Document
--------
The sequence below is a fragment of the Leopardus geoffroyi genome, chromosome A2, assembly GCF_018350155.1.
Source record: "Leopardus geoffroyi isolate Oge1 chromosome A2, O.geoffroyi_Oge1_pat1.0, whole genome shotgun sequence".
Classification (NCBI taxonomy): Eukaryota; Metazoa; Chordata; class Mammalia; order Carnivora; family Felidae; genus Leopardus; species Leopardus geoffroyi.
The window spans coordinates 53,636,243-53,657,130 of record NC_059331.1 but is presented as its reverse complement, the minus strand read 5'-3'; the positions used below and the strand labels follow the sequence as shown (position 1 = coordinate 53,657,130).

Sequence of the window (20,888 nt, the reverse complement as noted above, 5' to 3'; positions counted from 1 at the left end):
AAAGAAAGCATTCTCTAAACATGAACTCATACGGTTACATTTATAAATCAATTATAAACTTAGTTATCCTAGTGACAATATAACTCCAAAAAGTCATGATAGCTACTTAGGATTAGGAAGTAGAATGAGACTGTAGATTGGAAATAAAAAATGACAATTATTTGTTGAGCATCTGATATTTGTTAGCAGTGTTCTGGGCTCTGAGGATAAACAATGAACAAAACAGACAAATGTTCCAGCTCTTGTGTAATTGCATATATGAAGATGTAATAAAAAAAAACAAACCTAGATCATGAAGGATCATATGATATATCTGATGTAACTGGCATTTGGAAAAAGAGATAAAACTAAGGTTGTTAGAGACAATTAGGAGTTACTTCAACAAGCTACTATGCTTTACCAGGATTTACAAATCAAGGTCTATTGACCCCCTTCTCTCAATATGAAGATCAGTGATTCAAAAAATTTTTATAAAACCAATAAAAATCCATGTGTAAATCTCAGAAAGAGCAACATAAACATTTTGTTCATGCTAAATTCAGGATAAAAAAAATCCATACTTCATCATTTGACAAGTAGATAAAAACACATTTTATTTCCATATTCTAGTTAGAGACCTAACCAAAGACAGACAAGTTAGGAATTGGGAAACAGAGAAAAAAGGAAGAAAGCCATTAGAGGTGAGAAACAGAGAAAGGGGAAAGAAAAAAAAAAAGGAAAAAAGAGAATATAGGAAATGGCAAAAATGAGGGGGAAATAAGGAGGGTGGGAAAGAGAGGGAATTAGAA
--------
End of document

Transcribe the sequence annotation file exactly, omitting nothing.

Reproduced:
The sequence below is a fragment of the Leopardus geoffroyi genome, chromosome A2, assembly GCF_018350155.1.
Source record: "Leopardus geoffroyi isolate Oge1 chromosome A2, O.geoffroyi_Oge1_pat1.0, whole genome shotgun sequence".
Classification (NCBI taxonomy): Eukaryota; Metazoa; Chordata; class Mammalia; order Carnivora; family Felidae; genus Leopardus; species Leopardus geoffroyi.
The window spans coordinates 53,636,243-53,657,130 of record NC_059331.1 but is presented as its reverse complement, the minus strand read 5'-3'; the positions used below and the strand labels follow the sequence as shown (position 1 = coordinate 53,657,130).

Sequence of the window (20,888 nt, the reverse complement as noted above, 5' to 3'; positions counted from 1 at the left end):
AAAGAAAGCATTCTCTAAACATGAACTCATACGGTTACATTTATAAATCAATTATAAACTTAGTTATCCTAGTGACAATATAACTCCAAAAAGTCATGATAGCTACTTAGGATTAGGAAGTAGAATGAGACTGTAGATTGGAAATAAAAAATGACAATTATTTGTTGAGCATCTGATATTTGTTAGCAGTGTTCTGGGCTCTGAGGATAAACAATGAACAAAACAGACAAATGTTCCAGCTCTTGTGTAATTGCATATATGAAGATGTAATAAAAAAAAACAAACCTAGATCATGAAGGATCATATGATATATCTGATGTAACTGGCATTTGGAAAAAGAGATAAAACTAAGGTTGTTAGAGACAATTAGGAGTTACTTCAACAAGCTACTATGCTTTACCAGGATTTACAAATCAAGGTCTATTGACCCCCTTCTCTCAATATGAAGATCAGTGATTCAAAAAATTTTTATAAAACCAATAAAAATCCATGTGTAAATCTCAGAAAGAGCAACATAAACATTTTGTTCATGCTAAATTCAGGATAAAAAAAATCCATACTTCATCATTTGACAAGTAGATAAAAACACATTTTATTTCCATATTCTAGTTAGAGACCTAACCAAAGACAGACAAGTTAGGAATTGGGAAACAGAGAAAAAAGGAAGAAAGCCATTAGAGGTGAGAAACAGAGAAAGGGGAAAGAAAAAAAAAAAGGAAAAAAGAGAATATAGGAAATGGCAAAAATGAGGGGGAAATAAGGAGGGTGGGAAAGAGAGGGAATTAGAA